Stouts for a snowy weekend

Salty stout!

Salty stout!

Last weekend I ended up venturing on yet another trip to Bristol for a bit of a rest from the dreariness of Southampton and a change of scenery. This time, the all important beer selected for the train was the fabulous Netherlands brewery De Molen‘s Spanning & Sensatie (9.8%ABV). This Russian Imperial Stout is one of their limited editions and boasts additions of spice, salt and chilli! Like any great stout, the opaque thickness and deep chocolate brown with tight tan head lace the sides of the glass enticingly and there was an excitingly chocolate malty aroma with a twist of spice. The unusual flavor was typically stouty dark chocolate but it fell more onto the raw cacao side with a little sourness. The salt at the end was mouthwatering and moreish and there was a so so subtle hint of warmth at the back from the chilies.

Since the weather took a turn for the worst and snow and winds descended on the city, we spent a lot of our time in our favorite pubs (OK any excuse). After dropping into the lovely Bag O’Nails where I enjoyed a refreshing, biscuity pint of Box Steam Broad Gauge (4.8%ABV), we headed to Brewdog where I found my top beer of the year so far, Mikkeller Black (17.5%ABV)  (other beers be warned – this will be a tough act to follow). I was overjoyed to see this on the bar as I wanted to try it for ages! The hypnotically luxurious aroma was like vanilla smooshed up with dark chocolate mars bar,

Super-happy Bierebelle!

Super-happy Bierebelle!

deceptively sweet sticky chocolate caramel in a minstrel black with a golden head. Surprisingly the strength doesn’t hit as hard as you might expect but it starts of super-bitter, courtesy of the French Cassonade sugar (thanks for this fact @BrewDogBristol).it takes a few sips to really get into and surrender to the dark malty burnt chocolate and slight tang of red berries with an alcoholic afterburn on the tongue. But my goodness the bitterness was delicious. CBC cannot come quickly enough – I can’t wait to get immersed in the decadent world of Mikkeller and friends!

I can’t really mention the trip to Brewdog without commenting on the amazing service I saw there. Have any of you fellow beer snobs ever been into a super-awesome pub where somebody strolls in off the street, asks for a lager and is scolded or mocked for suggesting such a thing? It’s pretty funny and a lot of bar staff can get away with such banter due to their charming personalities. However, Molly (really hope I got the name right) in Bristol trumped such behaviour with her brilliant knowledge and enthusiasm and may have even started some lucky customers off on the path to discovering more awesome beer. I saw three groups walk in who were new to Brewdog and possibly just sheltering from the blizzard conditions, nervously asking if there was any lager. Each group stayed and tried something new as Molly enthused about what set their beers apart, poured tasters and talked about the ingredients and brewing process with a lot of charm and a sense of fun. If we can have somebody like Molly in every craft beer/real ale pub who knows how many folk we can coax away from the drab old commercial fizz?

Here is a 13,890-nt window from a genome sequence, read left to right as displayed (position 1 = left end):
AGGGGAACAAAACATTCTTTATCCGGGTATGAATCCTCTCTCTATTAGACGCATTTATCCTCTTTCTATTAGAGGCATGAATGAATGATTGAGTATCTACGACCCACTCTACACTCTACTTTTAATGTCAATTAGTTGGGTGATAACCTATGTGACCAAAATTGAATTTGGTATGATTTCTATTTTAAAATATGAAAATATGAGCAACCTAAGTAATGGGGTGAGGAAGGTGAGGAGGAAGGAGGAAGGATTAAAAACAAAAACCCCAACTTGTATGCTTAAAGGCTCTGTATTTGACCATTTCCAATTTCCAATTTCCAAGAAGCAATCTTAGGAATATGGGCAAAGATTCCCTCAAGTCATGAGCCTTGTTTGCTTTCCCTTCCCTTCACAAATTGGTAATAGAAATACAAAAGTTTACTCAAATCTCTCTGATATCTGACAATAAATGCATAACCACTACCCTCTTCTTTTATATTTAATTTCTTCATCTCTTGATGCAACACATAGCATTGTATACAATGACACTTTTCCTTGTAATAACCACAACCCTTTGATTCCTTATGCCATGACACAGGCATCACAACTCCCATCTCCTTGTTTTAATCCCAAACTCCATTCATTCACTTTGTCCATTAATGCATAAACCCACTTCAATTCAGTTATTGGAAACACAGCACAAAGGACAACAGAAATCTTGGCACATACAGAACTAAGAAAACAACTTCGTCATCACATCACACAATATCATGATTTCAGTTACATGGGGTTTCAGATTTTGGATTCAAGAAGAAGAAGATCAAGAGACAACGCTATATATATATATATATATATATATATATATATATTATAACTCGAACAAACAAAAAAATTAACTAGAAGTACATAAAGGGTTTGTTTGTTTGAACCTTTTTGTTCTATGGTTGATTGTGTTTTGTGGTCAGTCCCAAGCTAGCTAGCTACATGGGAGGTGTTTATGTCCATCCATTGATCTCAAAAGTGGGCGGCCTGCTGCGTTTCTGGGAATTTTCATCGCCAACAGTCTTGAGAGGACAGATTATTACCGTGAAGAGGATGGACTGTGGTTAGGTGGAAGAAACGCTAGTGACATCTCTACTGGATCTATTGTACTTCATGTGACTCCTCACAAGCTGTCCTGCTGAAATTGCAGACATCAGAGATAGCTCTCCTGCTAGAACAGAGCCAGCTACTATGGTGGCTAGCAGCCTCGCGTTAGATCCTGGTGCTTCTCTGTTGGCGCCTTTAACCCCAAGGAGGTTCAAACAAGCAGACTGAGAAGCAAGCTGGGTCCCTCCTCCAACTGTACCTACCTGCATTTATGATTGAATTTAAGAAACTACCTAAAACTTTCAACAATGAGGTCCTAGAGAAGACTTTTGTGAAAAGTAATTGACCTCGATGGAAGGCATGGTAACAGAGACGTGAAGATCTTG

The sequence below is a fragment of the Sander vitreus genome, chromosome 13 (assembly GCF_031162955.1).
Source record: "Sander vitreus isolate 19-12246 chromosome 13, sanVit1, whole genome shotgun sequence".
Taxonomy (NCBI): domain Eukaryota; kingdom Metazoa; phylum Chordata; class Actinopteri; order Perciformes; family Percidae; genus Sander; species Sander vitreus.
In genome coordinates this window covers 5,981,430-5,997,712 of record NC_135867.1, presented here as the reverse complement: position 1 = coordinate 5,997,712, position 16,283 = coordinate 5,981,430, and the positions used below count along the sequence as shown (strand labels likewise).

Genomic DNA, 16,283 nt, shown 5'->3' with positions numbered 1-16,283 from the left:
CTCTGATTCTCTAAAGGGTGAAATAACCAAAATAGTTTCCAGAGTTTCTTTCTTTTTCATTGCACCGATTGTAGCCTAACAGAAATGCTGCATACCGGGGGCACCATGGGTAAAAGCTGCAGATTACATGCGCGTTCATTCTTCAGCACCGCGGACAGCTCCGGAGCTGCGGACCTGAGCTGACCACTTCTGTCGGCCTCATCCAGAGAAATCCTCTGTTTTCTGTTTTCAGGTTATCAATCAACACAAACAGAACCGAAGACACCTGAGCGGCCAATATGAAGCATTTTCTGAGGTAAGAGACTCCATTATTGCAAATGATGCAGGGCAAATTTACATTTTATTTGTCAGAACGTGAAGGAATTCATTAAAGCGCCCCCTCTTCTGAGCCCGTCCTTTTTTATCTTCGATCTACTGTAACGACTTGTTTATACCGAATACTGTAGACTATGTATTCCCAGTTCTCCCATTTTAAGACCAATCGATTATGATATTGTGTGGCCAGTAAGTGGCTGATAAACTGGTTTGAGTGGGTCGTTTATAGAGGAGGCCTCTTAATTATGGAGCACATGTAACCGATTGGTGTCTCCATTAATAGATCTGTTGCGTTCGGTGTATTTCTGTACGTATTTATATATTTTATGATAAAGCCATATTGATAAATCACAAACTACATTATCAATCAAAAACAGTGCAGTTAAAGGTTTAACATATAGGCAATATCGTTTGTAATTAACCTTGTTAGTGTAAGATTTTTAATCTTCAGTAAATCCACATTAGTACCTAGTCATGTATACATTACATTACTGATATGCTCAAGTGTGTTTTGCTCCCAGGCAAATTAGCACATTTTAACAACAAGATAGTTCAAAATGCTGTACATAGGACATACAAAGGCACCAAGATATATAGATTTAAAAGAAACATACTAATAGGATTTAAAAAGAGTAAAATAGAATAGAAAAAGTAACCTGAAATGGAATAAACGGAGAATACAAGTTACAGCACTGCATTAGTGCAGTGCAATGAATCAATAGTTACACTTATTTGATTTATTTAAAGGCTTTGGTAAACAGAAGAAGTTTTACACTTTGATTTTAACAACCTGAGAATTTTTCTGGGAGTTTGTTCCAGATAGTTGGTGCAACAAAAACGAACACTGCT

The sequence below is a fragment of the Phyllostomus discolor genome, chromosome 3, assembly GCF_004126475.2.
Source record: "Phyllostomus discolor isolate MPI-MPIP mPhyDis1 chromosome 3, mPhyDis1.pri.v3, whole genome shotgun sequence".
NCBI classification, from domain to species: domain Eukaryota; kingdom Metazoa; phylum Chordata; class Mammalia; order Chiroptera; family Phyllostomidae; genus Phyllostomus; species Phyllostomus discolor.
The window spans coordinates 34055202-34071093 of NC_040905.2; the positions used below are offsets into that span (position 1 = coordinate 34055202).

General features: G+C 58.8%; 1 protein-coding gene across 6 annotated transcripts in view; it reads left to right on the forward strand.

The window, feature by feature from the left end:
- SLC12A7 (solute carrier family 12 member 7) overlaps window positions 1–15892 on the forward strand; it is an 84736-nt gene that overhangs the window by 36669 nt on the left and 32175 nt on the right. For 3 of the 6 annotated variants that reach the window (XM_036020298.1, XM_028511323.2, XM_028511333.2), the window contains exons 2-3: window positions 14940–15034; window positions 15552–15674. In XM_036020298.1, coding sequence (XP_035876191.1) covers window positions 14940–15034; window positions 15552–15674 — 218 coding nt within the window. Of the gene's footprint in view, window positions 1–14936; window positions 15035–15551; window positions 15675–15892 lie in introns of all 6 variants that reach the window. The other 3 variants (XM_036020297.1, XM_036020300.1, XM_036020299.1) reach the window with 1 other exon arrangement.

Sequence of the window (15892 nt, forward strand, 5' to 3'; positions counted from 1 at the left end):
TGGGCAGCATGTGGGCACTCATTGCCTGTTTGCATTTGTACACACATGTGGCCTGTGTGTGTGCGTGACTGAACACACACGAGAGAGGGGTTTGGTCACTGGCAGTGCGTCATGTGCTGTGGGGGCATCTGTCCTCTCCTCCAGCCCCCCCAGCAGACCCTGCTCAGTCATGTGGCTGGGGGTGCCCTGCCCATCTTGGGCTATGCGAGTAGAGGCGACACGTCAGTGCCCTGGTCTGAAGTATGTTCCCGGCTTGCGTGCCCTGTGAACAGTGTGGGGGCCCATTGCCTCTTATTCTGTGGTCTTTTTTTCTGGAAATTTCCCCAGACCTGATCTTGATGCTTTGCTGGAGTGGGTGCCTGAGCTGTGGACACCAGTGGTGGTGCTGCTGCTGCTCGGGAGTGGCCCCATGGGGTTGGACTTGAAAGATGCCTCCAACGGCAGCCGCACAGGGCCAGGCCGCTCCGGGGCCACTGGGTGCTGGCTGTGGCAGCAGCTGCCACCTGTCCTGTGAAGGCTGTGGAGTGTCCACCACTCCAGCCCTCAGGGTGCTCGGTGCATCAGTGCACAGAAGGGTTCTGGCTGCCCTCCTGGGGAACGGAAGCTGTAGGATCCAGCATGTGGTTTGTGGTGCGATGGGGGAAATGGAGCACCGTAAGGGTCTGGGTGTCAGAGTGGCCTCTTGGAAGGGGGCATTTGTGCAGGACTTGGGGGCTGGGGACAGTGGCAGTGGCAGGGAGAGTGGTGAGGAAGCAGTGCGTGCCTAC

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Wild thing

The apple of my eye!

The apple of my eye!

As a lover of apples and a hater of cider, I have often wondered why somebody can’t just make an apple beer!? Then I chanced upon Unibroue Ephemere (5.5%ABV), a candy-cane sweet Belgian style apple ale last October and found that I was right – apples can make a good beer! Unfortunately this was over in Vancouver and the brewery is in Quebec so there’s little chance of finding it over in the UK. I’d almost lost hope on another apple ale until I spotted the Wild Beer Co‘s Ninkasi,(9%ABV) a very strange beast named after the ancient Greek goddess of beer. It’s a Belgian-style saison with New Zealand hops, wild yeast and Someset apple juice. If this all sounds rather zingy for you, be warned that champagne yeast is added at secondary fermentation to take the effervescent bubbles up to the next level.

Whilst I love a pretty bottle and noticed this one partly due to it’s striking appearance, I soon realized it may not have been a good idea after all. The regular metal lid was coated in wax which had been elegantly allowed to drip down the sides but there’s just one issue with this. When the wax is solid and the beer inside is potentially pretty lively, wrestling with a tough seal is a fast-track to a very beery kitchen. Eventually we ran a sharp knife around the edge and then held our breaths in anticipation as the OH gallantly prized open the lid. Thankfully disaster had been avoided. Now the main  challenge was in pouring the damned thing using the good old ‘pour half an inch then wait for the head to top the glass then subside’ method. But what a sensational saison. They were right about the bubbles! The rustic aroma has a hint of the apples and the taste is so unbelievably crisp and dry you can almost taste the crunch – there’s definitely a hint of champagne-ness. It doesn’t have the typical flavor one would expect from New Zealand hops; there’s a lot of bitterness and a hint of citrus but the tart apple is the star of the show here. It”s a world away from the candy apple Unibroue Ephemere which makes me wonder where else brewers can go with delicious apples.